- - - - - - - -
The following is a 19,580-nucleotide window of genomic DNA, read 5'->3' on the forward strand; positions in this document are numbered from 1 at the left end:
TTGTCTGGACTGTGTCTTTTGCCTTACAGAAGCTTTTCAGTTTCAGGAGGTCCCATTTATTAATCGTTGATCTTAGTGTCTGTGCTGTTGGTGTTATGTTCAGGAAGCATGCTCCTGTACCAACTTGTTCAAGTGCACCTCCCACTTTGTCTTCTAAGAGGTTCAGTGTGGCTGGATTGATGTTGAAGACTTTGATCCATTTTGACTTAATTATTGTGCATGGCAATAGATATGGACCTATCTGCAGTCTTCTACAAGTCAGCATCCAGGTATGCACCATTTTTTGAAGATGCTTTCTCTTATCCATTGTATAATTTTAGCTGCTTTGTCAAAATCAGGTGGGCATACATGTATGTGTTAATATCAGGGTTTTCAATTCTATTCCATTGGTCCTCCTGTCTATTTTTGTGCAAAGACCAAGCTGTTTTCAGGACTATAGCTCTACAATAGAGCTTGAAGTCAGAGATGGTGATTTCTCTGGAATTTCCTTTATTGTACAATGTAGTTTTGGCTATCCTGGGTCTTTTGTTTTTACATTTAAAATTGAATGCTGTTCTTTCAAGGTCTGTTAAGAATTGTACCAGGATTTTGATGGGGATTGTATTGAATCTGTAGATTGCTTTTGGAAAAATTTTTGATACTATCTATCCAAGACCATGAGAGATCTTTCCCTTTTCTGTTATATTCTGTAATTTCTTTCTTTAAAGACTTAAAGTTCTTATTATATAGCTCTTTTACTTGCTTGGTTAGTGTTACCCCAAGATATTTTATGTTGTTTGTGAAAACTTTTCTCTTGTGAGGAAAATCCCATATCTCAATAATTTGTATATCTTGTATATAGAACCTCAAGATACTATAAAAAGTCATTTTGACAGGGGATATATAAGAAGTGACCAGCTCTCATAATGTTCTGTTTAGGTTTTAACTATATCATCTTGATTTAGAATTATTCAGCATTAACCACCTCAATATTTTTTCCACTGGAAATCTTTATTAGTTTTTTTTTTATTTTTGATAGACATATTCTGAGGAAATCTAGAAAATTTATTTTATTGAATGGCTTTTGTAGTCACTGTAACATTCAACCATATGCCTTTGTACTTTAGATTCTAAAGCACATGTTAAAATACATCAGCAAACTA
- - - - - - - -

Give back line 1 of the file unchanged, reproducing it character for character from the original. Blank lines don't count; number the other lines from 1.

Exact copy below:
The following is a 19,580-nucleotide window of genomic DNA, read 5'->3' on the forward strand; positions in this document are numbered from 1 at the left end: